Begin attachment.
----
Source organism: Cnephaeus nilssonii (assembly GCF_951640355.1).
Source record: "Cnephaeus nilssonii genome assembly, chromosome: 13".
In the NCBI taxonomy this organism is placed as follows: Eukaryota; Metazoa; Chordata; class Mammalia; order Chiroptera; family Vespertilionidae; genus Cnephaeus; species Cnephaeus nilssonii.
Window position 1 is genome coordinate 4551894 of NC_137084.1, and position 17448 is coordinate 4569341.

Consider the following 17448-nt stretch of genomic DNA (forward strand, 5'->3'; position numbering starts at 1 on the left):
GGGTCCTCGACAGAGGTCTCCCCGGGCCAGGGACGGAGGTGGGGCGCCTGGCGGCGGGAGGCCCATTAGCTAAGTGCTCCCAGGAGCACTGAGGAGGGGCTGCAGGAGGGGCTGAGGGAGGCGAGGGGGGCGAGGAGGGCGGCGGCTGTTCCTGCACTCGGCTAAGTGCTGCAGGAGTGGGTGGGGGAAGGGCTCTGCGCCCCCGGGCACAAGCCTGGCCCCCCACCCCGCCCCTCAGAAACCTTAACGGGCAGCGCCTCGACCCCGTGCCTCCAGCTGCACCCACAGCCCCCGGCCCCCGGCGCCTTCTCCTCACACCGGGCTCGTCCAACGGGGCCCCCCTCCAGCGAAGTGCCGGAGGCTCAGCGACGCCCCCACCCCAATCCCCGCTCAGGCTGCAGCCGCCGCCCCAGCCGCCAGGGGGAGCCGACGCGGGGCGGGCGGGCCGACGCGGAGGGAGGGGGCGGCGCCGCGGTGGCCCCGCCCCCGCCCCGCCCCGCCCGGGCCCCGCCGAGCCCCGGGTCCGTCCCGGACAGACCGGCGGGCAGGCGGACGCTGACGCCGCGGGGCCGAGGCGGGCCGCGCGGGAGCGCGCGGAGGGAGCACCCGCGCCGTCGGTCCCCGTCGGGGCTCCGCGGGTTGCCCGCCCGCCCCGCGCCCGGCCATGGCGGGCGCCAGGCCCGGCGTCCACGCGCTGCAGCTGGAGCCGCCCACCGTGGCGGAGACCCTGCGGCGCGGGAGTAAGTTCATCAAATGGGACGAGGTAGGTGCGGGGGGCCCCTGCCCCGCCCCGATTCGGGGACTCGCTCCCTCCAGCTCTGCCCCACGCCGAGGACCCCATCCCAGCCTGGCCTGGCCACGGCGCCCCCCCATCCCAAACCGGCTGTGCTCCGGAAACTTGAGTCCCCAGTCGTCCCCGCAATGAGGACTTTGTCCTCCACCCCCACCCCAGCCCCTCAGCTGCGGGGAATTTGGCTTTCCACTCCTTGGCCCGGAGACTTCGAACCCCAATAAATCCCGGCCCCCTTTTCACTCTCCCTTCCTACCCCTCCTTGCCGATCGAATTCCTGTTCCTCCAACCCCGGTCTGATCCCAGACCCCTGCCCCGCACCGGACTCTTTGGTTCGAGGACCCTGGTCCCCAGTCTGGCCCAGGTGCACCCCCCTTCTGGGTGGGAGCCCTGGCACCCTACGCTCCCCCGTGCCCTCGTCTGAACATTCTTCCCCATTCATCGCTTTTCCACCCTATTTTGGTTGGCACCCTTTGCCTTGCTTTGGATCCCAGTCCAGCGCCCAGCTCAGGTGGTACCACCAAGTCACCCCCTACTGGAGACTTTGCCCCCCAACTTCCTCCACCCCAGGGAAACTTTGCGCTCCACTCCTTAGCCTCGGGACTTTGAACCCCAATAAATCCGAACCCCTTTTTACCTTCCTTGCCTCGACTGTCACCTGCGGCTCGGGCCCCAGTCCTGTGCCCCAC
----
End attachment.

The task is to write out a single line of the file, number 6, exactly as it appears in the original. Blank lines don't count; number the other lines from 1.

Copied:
GGGTCCTCGACAGAGGTCTCCCCGGGCCAGGGACGGAGGTGGGGCGCCTGGCGGCGGGAGGCCCATTAGCTAAGTGCTCCCAGGAGCACTGAGGAGGGGCTGCAGGAGGGGCTGAGGGAGGCGAGGGGGGCGAGGAGGGCGGCGGCTGTTCCTGCACTCGGCTAAGTGCTGCAGGAGTGGGTGGGGGAAGGGCTCTGCGCCCCCGGGCACAAGCCTGGCCCCCCACCCCGCCCCTCAGAAACCTTAACGGGCAGCGCCTCGACCCCGTGCCTCCAGCTGCACCCACAGCCCCCGGCCCCCGGCGCCTTCTCCTCACACCGGGCTCGTCCAACGGGGCCCCCCTCCAGCGAAGTGCCGGAGGCTCAGCGACGCCCCCACCCCAATCCCCGCTCAGGCTGCAGCCGCCGCCCCAGCCGCCAGGGGGAGCCGACGCGGGGCGGGCGGGCCGACGCGGAGGGAGGGGGCGGCGCCGCGGTGGCCCCGCCCCCGCCCCGCCCCGCCCGGGCCCCGCCGAGCCCCGGGTCCGTCCCGGACAGACCGGCGGGCAGGCGGACGCTGACGCCGCGGGGCCGAGGCGGGCCGCGCGGGAGCGCGCGGAGGGAGCACCCGCGCCGTCGGTCCCCGTCGGGGCTCCGCGGGTTGCCCGCCCGCCCCGCGCCCGGCCATGGCGGGCGCCAGGCCCGGCGTCCACGCGCTGCAGCTGGAGCCGCCCACCGTGGCGGAGACCCTGCGGCGCGGGAGTAAGTTCATCAAATGGGACGAGGTAGGTGCGGGGGGCCCCTGCCCCGCCCCGATTCGGGGACTCGCTCCCTCCAGCTCTGCCCCACGCCGAGGACCCCATCCCAGCCTGGCCTGGCCACGGCGCCCCCCCATCCCAAACCGGCTGTGCTCCGGAAACTTGAGTCCCCAGTCGTCCCCGCAATGAGGACTTTGTCCTCCACCCCCACCCCAGCCCCTCAGCTGCGGGGAATTTGGCTTTCCACTCCTTGGCCCGGAGACTTCGAACCCCAATAAATCCCGGCCCCCTTTTCACTCTCCCTTCCTACCCCTCCTTGCCGATCGAATTCCTGTTCCTCCAACCCCGGTCTGATCCCAGACCCCTGCCCCGCACCGGACTCTTTGGTTCGAGGACCCTGGTCCCCAGTCTGGCCCAGGTGCACCCCCCTTCTGGGTGGGAGCCCTGGCACCCTACGCTCCCCCGTGCCCTCGTCTGAACATTCTTCCCCATTCATCGCTTTTCCACCCTATTTTGGTTGGCACCCTTTGCCTTGCTTTGGATCCCAGTCCAGCGCCCAGCTCAGGTGGTACCACCAAGTCACCCCCTACTGGAGACTTTGCCCCCCAACTTCCTCCACCCCAGGGAAACTTTGCGCTCCACTCCTTAGCCTCGGGACTTTGAACCCCAATAAATCCGAACCCCTTTTTACCTTCCTTGCCTCGACTGTCACCTGCGGCTCGGGCCCCAGTCCTGTGCCCCAC